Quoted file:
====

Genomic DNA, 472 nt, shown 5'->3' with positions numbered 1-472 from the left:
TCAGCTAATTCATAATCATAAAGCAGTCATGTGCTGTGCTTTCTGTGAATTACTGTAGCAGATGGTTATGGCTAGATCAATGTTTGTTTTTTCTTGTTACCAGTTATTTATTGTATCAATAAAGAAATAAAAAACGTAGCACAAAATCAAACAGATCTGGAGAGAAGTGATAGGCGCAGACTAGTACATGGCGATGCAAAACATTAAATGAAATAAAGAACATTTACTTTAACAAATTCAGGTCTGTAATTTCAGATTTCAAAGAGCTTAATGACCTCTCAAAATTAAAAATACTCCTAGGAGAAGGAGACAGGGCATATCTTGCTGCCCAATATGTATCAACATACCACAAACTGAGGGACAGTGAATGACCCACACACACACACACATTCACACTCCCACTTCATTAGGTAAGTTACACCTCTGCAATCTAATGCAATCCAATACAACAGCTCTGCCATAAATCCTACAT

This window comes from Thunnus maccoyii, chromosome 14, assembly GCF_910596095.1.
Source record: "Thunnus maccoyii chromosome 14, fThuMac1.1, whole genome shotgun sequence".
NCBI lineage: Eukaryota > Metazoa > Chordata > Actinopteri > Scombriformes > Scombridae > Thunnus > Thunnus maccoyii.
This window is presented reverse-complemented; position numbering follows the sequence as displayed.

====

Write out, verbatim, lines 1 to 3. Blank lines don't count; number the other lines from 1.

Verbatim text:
Genomic DNA, 472 nt, shown 5'->3' with positions numbered 1-472 from the left:
TCAGCTAATTCATAATCATAAAGCAGTCATGTGCTGTGCTTTCTGTGAATTACTGTAGCAGATGGTTATGGCTAGATCAATGTTTGTTTTTTCTTGTTACCAGTTATTTATTGTATCAATAAAGAAATAAAAAACGTAGCACAAAATCAAACAGATCTGGAGAGAAGTGATAGGCGCAGACTAGTACATGGCGATGCAAAACATTAAATGAAATAAAGAACATTTACTTTAACAAATTCAGGTCTGTAATTTCAGATTTCAAAGAGCTTAATGACCTCTCAAAATTAAAAATACTCCTAGGAGAAGGAGACAGGGCATATCTTGCTGCCCAATATGTATCAACATACCACAAACTGAGGGACAGTGAATGACCCACACACACACACACATTCACACTCCCACTTCATTAGGTAAGTTACACCTCTGCAATCTAATGCAATCCAATACAACAGCTCTGCCATAAATCCTACAT

This window comes from Thunnus maccoyii, chromosome 14, assembly GCF_910596095.1.